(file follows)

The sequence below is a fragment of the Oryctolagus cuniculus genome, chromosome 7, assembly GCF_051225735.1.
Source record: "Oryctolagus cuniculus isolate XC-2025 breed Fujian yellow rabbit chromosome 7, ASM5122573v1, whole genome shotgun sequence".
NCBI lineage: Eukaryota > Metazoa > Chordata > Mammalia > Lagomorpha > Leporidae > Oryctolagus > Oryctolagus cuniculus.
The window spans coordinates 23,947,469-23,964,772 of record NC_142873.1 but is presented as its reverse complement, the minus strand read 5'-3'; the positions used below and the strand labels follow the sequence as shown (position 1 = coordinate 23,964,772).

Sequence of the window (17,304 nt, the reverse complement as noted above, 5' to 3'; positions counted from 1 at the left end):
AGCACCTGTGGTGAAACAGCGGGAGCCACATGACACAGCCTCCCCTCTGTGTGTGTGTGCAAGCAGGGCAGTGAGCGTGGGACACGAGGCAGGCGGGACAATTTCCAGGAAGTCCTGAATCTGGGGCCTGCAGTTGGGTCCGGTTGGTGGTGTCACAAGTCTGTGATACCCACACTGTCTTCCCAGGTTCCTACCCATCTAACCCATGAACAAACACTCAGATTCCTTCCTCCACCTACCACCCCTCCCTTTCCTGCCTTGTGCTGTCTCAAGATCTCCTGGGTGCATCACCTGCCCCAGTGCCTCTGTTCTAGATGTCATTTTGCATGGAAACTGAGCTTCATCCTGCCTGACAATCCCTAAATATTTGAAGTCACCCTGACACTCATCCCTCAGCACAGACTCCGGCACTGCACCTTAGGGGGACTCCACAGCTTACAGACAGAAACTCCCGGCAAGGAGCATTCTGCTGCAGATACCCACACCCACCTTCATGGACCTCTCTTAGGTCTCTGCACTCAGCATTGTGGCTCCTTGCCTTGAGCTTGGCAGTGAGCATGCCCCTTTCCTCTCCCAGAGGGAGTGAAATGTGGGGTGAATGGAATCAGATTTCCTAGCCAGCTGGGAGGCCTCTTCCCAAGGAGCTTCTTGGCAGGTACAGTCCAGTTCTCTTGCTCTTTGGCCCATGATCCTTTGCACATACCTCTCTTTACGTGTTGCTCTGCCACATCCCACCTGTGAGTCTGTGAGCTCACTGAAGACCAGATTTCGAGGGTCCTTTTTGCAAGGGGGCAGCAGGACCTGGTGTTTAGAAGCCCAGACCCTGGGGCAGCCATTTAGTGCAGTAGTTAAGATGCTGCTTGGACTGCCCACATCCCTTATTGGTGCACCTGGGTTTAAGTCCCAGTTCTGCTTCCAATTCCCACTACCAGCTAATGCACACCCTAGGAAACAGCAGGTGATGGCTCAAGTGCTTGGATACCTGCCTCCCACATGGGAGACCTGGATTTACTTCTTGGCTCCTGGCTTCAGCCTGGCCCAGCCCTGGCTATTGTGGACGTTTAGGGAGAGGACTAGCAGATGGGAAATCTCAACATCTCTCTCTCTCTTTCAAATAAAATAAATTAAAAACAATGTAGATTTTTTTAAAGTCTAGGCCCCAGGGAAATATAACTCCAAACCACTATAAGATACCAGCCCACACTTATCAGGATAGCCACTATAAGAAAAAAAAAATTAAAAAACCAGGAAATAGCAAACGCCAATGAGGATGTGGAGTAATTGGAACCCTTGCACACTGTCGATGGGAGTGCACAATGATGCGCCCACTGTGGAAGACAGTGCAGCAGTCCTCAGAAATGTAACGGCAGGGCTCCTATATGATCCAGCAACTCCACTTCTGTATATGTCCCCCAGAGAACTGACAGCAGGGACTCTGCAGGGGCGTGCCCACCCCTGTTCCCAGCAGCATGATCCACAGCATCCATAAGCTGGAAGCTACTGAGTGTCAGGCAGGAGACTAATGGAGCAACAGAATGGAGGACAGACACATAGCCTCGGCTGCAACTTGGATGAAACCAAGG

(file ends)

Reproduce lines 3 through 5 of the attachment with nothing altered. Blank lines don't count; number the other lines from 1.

NCBI lineage: Eukaryota > Metazoa > Chordata > Mammalia > Lagomorpha > Leporidae > Oryctolagus > Oryctolagus cuniculus.
The window spans coordinates 23,947,469-23,964,772 of record NC_142873.1 but is presented as its reverse complement, the minus strand read 5'-3'; the positions used below and the strand labels follow the sequence as shown (position 1 = coordinate 23,964,772).

Sequence of the window (17,304 nt, the reverse complement as noted above, 5' to 3'; positions counted from 1 at the left end):